The attendance for AQurld Waves was free. The event was made possible through an Innovation Grant from Regional Arts Commission. With months’ planning and preparation, it took place in the swimming pool of Webster University’s Recreation Center. The concert opened the door at 7:30 p.m. but audience started to line up at 6 p.m. Most of them brought swimsuits. Floating devices were provided so that the audience could hear the music underneath the water while floating in the pool.
Due to a capacity constraint, only 150 people were allowed in the pool area. With that, HEARding Cats Collective decided to run a show every 30 minutes. There was a thunderstorm after the first show. The pool was closed for an hour per safety regulation. But a couple of hundreds of people refused to leave and waited until the pool was reopened. Many considered the wait worthwhile.
Audience listened to a live underwater concert from an ensemble that was situated in the pool with some musical instruments submerged in the water. Artistic Director Rich O’Donnell designed the instruments by utilizing common household items, e.g. cookie sheets. During the concert, Rich and Ted Rubright were standing in the pool while playing the instruments. Analog synthesists Mike Murphy and Kevin Harris were outside the pool and enhanced the event with their sonic creations, which were piped into the water with submersible speakers.
There was a large screen exhibiting abstract graphics and the outlines of Tai Chi movements. Webster University Professor of Electronic and Photographic Media and Guggenheim Grant Recipient Van McElwee created the abstract video art in collaboration with Zlatko Cosic. The Tai Chi movements, played by Sifus Anna Lum, LeRoy Alsup and Nicholas Alsup, were pre-recorded and digitally manipulated. The video was also projected onto the surface of the water. Sifus Anna, LeRoy and Nicholas also performed Tai Chi live in the pool during the concert.
According to Rich, “Floating in the water focuses all attention on the sensation of a gravity-free body, the aquatic acoustics of the water, and the lens shifting magic of the video projection on the water. The experience is like nothing else…not a swimming party with music and video but a deep experiential encounter with art.”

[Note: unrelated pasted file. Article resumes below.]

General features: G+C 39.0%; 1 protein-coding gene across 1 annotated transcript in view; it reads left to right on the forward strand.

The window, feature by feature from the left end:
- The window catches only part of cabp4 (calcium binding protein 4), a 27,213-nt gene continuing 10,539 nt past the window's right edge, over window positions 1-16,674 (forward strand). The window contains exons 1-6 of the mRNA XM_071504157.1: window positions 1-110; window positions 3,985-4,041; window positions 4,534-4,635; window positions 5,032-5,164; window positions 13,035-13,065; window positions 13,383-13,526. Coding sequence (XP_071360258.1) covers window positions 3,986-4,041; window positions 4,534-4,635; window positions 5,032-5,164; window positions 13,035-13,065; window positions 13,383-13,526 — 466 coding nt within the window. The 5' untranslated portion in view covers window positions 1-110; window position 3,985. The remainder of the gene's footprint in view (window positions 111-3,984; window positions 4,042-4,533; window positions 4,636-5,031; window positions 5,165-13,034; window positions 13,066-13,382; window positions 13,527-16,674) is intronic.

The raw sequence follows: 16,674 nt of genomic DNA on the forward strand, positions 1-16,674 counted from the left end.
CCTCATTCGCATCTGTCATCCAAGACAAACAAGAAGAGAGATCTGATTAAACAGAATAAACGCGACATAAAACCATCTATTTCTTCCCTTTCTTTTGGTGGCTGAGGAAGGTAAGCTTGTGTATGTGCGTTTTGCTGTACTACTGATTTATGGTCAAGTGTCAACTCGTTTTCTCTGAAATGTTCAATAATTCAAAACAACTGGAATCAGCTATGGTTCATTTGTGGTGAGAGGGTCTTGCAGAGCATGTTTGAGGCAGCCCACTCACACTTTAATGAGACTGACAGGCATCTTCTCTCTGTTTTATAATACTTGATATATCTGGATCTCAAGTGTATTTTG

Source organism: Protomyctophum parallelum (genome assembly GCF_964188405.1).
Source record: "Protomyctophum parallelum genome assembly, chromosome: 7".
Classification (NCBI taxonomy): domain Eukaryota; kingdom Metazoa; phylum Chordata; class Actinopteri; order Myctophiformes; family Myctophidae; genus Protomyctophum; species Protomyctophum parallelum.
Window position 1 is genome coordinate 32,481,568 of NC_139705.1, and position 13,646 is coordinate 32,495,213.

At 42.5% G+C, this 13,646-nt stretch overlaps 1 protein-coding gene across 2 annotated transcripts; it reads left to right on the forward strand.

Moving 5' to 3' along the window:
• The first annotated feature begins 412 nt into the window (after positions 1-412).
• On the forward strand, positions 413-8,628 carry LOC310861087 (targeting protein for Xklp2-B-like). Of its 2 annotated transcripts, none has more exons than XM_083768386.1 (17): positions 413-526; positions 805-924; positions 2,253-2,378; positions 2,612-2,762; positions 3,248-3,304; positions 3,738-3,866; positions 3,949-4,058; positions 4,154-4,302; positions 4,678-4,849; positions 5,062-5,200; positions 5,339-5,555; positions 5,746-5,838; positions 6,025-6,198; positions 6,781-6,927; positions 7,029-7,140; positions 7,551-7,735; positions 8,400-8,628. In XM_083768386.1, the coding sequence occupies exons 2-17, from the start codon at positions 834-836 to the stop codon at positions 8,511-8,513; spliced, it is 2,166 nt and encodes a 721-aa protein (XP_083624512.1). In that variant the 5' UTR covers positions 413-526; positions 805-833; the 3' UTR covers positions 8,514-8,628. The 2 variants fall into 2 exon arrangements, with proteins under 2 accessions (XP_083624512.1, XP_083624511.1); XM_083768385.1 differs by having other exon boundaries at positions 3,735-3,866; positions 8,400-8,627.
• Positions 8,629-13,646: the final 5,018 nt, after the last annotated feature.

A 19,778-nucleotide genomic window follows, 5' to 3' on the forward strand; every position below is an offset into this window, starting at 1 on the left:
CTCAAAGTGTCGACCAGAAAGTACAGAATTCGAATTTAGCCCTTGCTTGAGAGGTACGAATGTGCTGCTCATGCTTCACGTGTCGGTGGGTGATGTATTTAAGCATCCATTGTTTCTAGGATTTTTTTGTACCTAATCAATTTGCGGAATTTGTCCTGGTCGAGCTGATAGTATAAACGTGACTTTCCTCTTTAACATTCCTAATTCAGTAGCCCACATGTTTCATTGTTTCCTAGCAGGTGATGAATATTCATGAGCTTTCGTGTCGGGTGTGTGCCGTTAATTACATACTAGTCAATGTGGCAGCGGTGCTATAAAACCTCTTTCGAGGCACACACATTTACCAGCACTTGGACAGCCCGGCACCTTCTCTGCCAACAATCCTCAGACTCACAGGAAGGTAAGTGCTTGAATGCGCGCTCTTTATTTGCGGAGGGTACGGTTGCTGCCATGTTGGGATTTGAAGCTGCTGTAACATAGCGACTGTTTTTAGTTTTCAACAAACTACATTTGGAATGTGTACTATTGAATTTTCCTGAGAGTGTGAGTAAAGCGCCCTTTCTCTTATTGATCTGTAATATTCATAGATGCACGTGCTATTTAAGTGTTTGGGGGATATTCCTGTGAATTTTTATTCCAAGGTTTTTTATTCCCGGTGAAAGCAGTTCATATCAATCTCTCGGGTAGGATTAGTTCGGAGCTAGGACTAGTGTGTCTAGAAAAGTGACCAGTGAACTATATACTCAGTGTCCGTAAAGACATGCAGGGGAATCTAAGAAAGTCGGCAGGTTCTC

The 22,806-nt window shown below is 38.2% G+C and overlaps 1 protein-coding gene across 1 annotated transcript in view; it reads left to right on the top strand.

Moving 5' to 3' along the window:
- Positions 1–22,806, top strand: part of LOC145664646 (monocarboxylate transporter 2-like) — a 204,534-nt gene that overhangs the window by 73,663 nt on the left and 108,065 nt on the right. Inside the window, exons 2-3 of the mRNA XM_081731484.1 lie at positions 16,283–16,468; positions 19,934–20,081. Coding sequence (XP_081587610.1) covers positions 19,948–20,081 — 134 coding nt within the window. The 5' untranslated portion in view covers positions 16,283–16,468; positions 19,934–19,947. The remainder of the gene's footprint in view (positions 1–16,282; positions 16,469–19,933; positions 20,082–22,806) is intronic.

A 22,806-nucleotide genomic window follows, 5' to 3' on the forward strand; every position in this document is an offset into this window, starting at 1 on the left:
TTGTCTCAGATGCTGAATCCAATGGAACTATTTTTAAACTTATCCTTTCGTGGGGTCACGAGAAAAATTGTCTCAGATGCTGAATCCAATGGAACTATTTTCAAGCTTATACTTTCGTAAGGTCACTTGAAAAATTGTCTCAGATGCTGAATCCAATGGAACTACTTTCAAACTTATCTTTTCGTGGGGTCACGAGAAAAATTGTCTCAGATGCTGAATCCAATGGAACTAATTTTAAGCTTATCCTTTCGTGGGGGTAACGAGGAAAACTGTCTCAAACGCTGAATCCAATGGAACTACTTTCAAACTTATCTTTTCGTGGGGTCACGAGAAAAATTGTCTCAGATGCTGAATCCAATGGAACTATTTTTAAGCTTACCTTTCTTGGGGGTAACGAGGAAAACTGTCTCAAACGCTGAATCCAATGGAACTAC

AQurld Waves included Tai Chi movements just to enhance the overall experience. Initially, Rich thought about using dance but his wife Anna Lum persuaded him to use Tai Chi instead. Grandmaster Cheng Man-Ch’ing once described Tai Chi movements like swimming in the air; Anna thought it would be more flowing to do Tai Chi in the water. The energy trails from their Tai Chi movements were enhanced by the lights of Bryan Erdmann.
Anna made an outer robe for LeRoy and herself, which created more impressive image when they did Tai Chi in water. After the show, LeRoy stated that he had a fun experience of performing Tai Chi in water. It was impossible to root due to water’s floating power. Consequently, he could not do any footworks. He did solo movements of Yang Style Tai Chi and also performed two-person Push Hands with Nicholas, which was very interesting. Anna, LeRoy and Nicholas all agreed that Tai Chi is all about harmony and peace. The water concert added another layer of tranquility to their practice. At the beginning, all three Tai Chi Sifus stayed in a corner of the pool. With requests from audience, they moved around and mingled with the crowd. Some people even mimicked their movements. You can see the attached video clip how Tai Chi movements were presented on the screen.
I interviewed a few people after the concert. All described it as a fantastic experience. Some preferred to hear the sound underneath the water even though it was not as clear. But they enjoyed the unpolluted quality of the underwater sound opposed to the music through air, which mixed with noises. One person had her unique preference, which was putting one ear in the water while the other one out of water. Rich, who is the creator of AQurld Waves, stated that “there is a beautiful world of sound beneath lakes, rivers, and oceans; some of it we can hear – some we cannot – but mostly we aren’t listening”. AQurld Waves certainly accomplished that goal and made people listen to underwater sound.
Most people interviewed enjoyed either watching the Tai Chi movement outlines on the screen or Tai Chi movements performed live. They said that Tai Chi movements were very soothing and helped calming their mind down. Tai Chi movements were in harmony with the concert music and they were beautiful to watch. Few wished that they could see the Tai Chi players closer.
Both Anna Lum and LeRoy Alsup were veteran Tai Chi practitioners and senior Tai Chi instructors. It was nice to see that they were willing to step out their comfort zone and perform Tai Chi in a very different setting to create a brand new experience for others. Overall, this multimedia event was a hit. It pushed music appreciation and Tai Chi performance to a new front. Critically acclaimed documentary director Debbie Lum and her filming crew were onside recording the event.
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